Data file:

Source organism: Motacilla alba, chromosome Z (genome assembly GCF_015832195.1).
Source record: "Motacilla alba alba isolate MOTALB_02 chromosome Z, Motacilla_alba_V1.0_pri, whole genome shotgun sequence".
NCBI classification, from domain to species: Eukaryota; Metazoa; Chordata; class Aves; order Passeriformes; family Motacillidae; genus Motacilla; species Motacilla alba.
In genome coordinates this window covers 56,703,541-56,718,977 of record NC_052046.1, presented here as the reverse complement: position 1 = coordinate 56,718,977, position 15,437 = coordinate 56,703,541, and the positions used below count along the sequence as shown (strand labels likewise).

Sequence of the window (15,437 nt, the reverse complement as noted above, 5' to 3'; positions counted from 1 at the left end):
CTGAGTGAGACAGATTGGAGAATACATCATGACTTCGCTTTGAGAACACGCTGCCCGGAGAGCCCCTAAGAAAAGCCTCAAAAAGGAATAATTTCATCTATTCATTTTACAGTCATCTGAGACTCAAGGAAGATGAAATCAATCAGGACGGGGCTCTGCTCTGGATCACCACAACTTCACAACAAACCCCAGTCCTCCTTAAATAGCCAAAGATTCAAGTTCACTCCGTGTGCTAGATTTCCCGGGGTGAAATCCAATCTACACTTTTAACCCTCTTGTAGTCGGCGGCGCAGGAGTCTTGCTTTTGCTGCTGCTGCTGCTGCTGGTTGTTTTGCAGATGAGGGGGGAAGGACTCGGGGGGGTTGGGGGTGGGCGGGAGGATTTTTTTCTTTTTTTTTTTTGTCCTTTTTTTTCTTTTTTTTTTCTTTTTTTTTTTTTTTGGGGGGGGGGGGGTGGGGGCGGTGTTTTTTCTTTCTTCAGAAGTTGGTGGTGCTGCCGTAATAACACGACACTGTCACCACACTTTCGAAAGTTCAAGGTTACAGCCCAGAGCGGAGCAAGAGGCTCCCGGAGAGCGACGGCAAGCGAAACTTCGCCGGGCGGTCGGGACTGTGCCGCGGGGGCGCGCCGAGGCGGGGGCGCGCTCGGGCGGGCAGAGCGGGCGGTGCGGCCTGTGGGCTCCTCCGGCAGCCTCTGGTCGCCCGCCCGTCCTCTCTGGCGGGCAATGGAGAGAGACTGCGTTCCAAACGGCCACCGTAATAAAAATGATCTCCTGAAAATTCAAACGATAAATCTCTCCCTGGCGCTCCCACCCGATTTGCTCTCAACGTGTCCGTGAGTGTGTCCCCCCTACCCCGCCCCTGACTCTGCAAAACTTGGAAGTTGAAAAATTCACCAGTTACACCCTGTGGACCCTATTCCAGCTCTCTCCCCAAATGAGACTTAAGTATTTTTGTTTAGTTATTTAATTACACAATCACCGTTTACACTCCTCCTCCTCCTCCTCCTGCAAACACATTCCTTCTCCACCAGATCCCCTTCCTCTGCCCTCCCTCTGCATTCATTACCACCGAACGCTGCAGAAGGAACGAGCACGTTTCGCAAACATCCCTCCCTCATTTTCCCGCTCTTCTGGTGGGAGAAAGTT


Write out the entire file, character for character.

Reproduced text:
Source organism: Motacilla alba, chromosome Z (genome assembly GCF_015832195.1).
Source record: "Motacilla alba alba isolate MOTALB_02 chromosome Z, Motacilla_alba_V1.0_pri, whole genome shotgun sequence".
NCBI classification, from domain to species: Eukaryota; Metazoa; Chordata; class Aves; order Passeriformes; family Motacillidae; genus Motacilla; species Motacilla alba.
In genome coordinates this window covers 56,703,541-56,718,977 of record NC_052046.1, presented here as the reverse complement: position 1 = coordinate 56,718,977, position 15,437 = coordinate 56,703,541, and the positions used below count along the sequence as shown (strand labels likewise).

Sequence of the window (15,437 nt, the reverse complement as noted above, 5' to 3'; positions counted from 1 at the left end):
CTGAGTGAGACAGATTGGAGAATACATCATGACTTCGCTTTGAGAACACGCTGCCCGGAGAGCCCCTAAGAAAAGCCTCAAAAAGGAATAATTTCATCTATTCATTTTACAGTCATCTGAGACTCAAGGAAGATGAAATCAATCAGGACGGGGCTCTGCTCTGGATCACCACAACTTCACAACAAACCCCAGTCCTCCTTAAATAGCCAAAGATTCAAGTTCACTCCGTGTGCTAGATTTCCCGGGGTGAAATCCAATCTACACTTTTAACCCTCTTGTAGTCGGCGGCGCAGGAGTCTTGCTTTTGCTGCTGCTGCTGCTGCTGGTTGTTTTGCAGATGAGGGGGGAAGGACTCGGGGGGGTTGGGGGTGGGCGGGAGGATTTTTTTCTTTTTTTTTTTTGTCCTTTTTTTTCTTTTTTTTTTCTTTTTTTTTTTTTTTGGGGGGGGGGGGGTGGGGGCGGTGTTTTTTCTTTCTTCAGAAGTTGGTGGTGCTGCCGTAATAACACGACACTGTCACCACACTTTCGAAAGTTCAAGGTTACAGCCCAGAGCGGAGCAAGAGGCTCCCGGAGAGCGACGGCAAGCGAAACTTCGCCGGGCGGTCGGGACTGTGCCGCGGGGGCGCGCCGAGGCGGGGGCGCGCTCGGGCGGGCAGAGCGGGCGGTGCGGCCTGTGGGCTCCTCCGGCAGCCTCTGGTCGCCCGCCCGTCCTCTCTGGCGGGCAATGGAGAGAGACTGCGTTCCAAACGGCCACCGTAATAAAAATGATCTCCTGAAAATTCAAACGATAAATCTCTCCCTGGCGCTCCCACCCGATTTGCTCTCAACGTGTCCGTGAGTGTGTCCCCCCTACCCCGCCCCTGACTCTGCAAAACTTGGAAGTTGAAAAATTCACCAGTTACACCCTGTGGACCCTATTCCAGCTCTCTCCCCAAATGAGACTTAAGTATTTTTGTTTAGTTATTTAATTACACAATCACCGTTTACACTCCTCCTCCTCCTCCTCCTGCAAACACATTCCTTCTCCACCAGATCCCCTTCCTCTGCCCTCCCTCTGCATTCATTACCACCGAACGCTGCAGAAGGAACGAGCACGTTTCGCAAACATCCCTCCCTCATTTTCCCGCTCTTCTGGTGGGAGAAAGTT